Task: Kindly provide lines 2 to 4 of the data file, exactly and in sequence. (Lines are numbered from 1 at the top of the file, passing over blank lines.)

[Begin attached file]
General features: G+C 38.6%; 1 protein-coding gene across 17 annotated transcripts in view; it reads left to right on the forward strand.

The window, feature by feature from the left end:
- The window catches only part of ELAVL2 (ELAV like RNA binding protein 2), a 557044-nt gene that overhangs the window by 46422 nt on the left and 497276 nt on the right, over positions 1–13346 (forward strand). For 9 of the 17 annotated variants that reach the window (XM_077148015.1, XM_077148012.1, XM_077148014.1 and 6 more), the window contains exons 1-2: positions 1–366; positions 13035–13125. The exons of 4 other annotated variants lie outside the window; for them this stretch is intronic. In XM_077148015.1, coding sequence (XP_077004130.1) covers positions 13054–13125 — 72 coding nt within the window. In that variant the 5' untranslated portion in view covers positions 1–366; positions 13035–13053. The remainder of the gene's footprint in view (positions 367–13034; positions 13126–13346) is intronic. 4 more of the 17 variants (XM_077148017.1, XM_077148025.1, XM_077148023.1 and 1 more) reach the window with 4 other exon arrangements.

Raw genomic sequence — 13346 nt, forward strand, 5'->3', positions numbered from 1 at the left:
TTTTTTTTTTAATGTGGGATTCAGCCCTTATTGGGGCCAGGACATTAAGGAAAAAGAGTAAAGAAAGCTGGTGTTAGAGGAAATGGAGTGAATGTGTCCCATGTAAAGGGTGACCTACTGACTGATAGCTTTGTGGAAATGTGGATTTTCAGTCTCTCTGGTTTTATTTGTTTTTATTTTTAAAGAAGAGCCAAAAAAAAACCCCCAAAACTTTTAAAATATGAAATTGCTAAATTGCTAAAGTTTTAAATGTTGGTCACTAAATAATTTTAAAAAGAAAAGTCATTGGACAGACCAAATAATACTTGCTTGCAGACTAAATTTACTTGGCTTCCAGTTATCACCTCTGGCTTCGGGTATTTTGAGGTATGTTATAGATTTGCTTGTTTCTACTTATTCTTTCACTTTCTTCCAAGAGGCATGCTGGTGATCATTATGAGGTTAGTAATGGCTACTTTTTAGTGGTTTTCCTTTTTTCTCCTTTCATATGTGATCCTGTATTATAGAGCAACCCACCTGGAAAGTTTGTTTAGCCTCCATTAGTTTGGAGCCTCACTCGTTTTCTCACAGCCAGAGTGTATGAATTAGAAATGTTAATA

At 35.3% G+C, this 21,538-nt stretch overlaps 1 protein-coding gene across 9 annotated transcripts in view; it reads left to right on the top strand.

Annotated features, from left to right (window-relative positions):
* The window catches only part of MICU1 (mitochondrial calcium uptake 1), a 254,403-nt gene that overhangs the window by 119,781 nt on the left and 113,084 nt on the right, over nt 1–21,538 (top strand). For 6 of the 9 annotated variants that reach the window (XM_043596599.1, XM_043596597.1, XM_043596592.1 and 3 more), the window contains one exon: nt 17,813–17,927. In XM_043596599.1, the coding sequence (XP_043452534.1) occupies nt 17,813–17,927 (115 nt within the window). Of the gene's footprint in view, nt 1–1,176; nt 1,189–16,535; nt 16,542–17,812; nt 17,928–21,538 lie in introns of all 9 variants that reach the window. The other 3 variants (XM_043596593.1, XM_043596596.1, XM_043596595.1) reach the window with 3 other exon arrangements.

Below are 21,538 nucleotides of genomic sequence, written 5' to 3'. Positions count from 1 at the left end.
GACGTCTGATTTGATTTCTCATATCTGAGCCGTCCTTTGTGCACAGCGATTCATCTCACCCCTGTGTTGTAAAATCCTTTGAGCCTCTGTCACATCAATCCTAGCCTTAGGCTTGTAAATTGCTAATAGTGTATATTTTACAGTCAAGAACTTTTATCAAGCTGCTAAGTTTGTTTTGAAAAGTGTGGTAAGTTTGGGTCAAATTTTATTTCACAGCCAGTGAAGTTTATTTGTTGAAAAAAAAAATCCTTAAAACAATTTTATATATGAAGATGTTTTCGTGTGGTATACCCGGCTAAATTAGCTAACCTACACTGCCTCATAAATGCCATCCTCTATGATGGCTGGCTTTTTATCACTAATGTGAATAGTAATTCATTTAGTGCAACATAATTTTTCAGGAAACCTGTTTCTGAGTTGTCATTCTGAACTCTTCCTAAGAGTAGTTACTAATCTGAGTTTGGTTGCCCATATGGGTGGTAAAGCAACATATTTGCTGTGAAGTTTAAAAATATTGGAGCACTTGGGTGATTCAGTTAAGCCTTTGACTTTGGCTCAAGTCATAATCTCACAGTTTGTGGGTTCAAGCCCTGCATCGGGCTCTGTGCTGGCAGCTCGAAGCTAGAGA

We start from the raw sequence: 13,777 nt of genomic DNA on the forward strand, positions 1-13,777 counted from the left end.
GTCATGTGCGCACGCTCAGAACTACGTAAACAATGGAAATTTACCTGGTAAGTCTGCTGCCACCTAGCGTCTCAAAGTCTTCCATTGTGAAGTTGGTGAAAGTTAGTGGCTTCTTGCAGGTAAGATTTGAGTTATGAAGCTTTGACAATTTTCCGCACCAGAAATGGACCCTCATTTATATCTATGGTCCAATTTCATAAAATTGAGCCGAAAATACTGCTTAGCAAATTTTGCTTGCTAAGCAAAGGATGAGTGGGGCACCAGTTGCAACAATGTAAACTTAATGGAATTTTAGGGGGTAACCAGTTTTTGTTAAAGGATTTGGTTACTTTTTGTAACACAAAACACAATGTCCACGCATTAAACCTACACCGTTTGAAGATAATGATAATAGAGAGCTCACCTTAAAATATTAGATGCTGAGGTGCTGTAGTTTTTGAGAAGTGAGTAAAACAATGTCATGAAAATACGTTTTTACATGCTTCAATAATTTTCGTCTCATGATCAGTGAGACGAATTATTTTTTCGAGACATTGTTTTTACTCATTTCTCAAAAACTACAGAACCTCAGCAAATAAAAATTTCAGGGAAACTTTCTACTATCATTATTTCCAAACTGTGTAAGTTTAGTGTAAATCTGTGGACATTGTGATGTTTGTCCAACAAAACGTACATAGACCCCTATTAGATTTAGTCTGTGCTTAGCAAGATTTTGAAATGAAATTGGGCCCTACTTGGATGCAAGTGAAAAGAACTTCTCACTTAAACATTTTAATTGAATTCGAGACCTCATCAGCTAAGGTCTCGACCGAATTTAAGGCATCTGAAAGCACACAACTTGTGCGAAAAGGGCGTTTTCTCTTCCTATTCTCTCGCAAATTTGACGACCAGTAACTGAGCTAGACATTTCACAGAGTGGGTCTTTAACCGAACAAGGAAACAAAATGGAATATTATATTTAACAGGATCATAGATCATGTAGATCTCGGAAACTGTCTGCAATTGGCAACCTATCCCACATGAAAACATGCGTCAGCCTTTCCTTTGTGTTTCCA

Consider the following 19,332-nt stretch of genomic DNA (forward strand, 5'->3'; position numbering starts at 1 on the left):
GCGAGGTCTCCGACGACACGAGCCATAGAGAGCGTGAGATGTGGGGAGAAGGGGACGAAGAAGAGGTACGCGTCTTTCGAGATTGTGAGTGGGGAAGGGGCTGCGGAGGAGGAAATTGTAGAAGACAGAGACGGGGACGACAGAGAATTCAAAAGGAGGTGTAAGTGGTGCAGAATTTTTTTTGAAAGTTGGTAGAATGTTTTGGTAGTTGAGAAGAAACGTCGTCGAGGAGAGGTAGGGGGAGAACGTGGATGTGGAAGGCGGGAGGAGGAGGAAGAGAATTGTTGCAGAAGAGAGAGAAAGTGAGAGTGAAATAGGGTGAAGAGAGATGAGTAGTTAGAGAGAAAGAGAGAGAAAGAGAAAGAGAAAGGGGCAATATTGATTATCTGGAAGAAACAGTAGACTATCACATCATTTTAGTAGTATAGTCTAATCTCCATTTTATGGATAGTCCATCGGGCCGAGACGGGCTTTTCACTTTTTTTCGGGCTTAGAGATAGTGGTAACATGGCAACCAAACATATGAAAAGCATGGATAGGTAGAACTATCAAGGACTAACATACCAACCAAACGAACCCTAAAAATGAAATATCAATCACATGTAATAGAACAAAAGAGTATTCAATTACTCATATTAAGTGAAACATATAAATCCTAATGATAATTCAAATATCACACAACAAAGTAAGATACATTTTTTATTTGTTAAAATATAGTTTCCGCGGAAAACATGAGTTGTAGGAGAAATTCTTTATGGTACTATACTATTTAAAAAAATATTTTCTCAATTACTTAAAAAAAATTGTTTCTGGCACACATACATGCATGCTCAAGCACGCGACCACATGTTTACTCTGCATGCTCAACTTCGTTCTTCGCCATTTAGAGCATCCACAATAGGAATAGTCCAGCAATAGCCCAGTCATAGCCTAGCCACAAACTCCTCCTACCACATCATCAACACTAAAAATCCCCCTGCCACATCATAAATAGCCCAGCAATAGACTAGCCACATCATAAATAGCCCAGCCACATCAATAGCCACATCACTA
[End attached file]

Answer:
The window, feature by feature from the left end:
- The window catches only part of ELAVL2 (ELAV like RNA binding protein 2), a 557044-nt gene that overhangs the window by 46422 nt on the left and 497276 nt on the right, over positions 1–13346 (forward strand). For 9 of the 17 annotated variants that reach the window (XM_077148015.1, XM_077148012.1, XM_077148014.1 and 6 more), the window contains exons 1-2: positions 1–366; positions 13035–13125. The exons of 4 other annotated variants lie outside the window; for them this stretch is intronic. In XM_077148015.1, coding sequence (XP_077004130.1) covers positions 13054–13125 — 72 coding nt within the window. In that variant the 5' untranslated portion in view covers positions 1–366; positions 13035–13053. The remainder of the gene's footprint in view (positions 367–13034; positions 13126–13346) is intronic. 4 more of the 17 variants (XM_077148017.1, XM_077148025.1, XM_077148023.1 and 1 more) reach the window with 4 other exon arrangements.

Raw genomic sequence — 13346 nt, forward strand, 5'->3', positions numbered from 1 at the left: